Every year I make our country’s National Anthem ‘come alive’ for my preschoolers. This is a hard song to sing, especially for children. They know the tune, and thanks to baseball on television and sporting events, “The Star-Spangled Banner” is familiar. Yet, there is so much more they need to know, never mind singing the song. Way back when, I bought Peter Spier’s book, The Star-Spangled Banner. This started my quest, and gave me the perfect tool to teach, inspire, and instill pride.
I remember the day I learned that America did not have an official National Anthem until the 1930’s. What! How could that be? I called my Mother and she confirmed this upsetting news.
What did you sing when you were a little girl?
We sang “My Country, ‘Tis of Thee.”
Really? While this didn’t bother my Mother, it fueled me. It was the “GO” button, and I pushed it.
I had Peter Spier’s book, The Star-Spangled Banner. Every page is a full color illustration of each sentence in the song. When I would read the book to children, instead of reading the words I sang the words. The words were the song itself, so singing them helped children link a familiar tune to what those words really meant. Every page became a lesson in history, and a barrage of questions.
We stopped to talk about costumes, the sails of the ship, the rocket’s red glare.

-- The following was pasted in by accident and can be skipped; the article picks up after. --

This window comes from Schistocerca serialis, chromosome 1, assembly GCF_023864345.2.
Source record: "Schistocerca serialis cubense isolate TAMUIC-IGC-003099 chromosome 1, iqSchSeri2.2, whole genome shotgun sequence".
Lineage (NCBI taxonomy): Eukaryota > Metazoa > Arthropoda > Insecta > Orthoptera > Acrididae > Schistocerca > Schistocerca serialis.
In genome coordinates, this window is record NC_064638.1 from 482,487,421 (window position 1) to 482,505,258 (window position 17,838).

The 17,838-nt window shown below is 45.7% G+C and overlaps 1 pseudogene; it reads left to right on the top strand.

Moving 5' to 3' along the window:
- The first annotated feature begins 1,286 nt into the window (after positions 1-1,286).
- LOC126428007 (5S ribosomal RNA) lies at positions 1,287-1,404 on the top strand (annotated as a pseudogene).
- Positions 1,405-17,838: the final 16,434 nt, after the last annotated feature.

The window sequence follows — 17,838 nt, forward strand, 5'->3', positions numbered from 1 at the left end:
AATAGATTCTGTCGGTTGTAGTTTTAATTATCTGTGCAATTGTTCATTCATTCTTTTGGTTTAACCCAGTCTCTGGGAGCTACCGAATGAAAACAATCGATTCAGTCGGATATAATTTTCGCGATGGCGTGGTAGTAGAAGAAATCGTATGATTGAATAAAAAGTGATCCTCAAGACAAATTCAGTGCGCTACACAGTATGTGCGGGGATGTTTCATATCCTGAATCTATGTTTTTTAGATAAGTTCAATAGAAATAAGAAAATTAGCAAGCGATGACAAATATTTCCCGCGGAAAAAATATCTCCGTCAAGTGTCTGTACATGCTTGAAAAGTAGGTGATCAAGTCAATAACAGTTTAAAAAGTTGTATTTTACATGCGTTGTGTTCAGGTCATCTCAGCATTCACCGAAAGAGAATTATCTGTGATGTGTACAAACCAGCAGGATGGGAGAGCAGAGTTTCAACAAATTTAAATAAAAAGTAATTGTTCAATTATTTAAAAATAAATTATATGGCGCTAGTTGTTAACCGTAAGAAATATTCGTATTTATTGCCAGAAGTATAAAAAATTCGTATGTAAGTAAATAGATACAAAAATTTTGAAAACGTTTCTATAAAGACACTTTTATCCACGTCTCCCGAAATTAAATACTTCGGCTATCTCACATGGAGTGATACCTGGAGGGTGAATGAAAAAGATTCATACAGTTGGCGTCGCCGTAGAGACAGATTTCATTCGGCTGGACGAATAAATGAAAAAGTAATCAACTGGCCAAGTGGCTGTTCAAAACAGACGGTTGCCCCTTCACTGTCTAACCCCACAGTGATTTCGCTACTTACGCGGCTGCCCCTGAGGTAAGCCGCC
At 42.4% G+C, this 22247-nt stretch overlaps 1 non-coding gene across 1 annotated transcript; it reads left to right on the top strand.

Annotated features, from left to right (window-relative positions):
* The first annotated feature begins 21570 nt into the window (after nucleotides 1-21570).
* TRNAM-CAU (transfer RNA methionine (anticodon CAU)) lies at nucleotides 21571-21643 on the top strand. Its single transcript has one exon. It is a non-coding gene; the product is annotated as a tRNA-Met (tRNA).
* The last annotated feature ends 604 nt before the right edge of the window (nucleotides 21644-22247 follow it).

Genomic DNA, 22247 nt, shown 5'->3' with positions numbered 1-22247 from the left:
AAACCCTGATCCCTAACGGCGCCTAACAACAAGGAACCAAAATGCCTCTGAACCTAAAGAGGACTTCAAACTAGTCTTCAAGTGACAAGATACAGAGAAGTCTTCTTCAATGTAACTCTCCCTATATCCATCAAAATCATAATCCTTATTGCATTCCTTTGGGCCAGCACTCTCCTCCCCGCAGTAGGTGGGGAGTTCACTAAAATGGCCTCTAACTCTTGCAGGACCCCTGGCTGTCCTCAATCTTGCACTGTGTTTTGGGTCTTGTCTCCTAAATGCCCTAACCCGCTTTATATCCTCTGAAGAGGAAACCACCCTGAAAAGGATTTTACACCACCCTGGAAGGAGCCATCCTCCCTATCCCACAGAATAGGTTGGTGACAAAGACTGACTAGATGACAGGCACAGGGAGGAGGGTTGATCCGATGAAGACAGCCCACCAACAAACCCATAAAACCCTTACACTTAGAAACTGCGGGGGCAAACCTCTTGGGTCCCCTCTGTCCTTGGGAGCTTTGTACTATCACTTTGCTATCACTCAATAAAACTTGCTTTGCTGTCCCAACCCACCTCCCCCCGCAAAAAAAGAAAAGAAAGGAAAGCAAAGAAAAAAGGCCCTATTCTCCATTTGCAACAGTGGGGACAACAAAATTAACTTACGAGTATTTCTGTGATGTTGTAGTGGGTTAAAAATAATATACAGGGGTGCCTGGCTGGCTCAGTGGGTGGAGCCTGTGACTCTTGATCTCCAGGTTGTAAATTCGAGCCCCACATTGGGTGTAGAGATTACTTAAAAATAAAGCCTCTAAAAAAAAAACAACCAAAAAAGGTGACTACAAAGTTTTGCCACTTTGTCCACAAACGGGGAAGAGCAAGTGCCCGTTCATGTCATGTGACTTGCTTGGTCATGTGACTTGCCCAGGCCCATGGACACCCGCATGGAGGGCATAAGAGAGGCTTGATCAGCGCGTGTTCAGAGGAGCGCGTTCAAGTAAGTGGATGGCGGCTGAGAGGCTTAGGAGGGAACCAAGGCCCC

“He was trapped on a ship in the middle of this battle. He watched everything that happened. The only way to know who was winning was to see the flag that was flying. And at night, it was the rockets and bombs that gave the light to see which flag was flying.”
Oh, now they get it! They understand. The illustrations are crystal clear and make perfect sense. More importantly, they understand the words to the song, our country’s National Anthem. Children know far more about this song than I knew as a child. I dearly wish I’d had a visual to help me understand.
Pictures bring words to life. Like a ‘towering steep’.
The book gets better, and so do the opportunities for learning. There is more than one verse! I sing those words as loud and proud as I do the first verse. Again, every illustration gives pause for talking and learning. Sometimes it is sad, and that is important to talk about. Oh, we talk about soldiers and dying, and freedom and liberty, and why. It always feels warm and understanding.
A picture is worth a thousand words. When that happens with our National Anthem, “The Star-Spangled Banner”, the world of understanding opens and the song comes alive.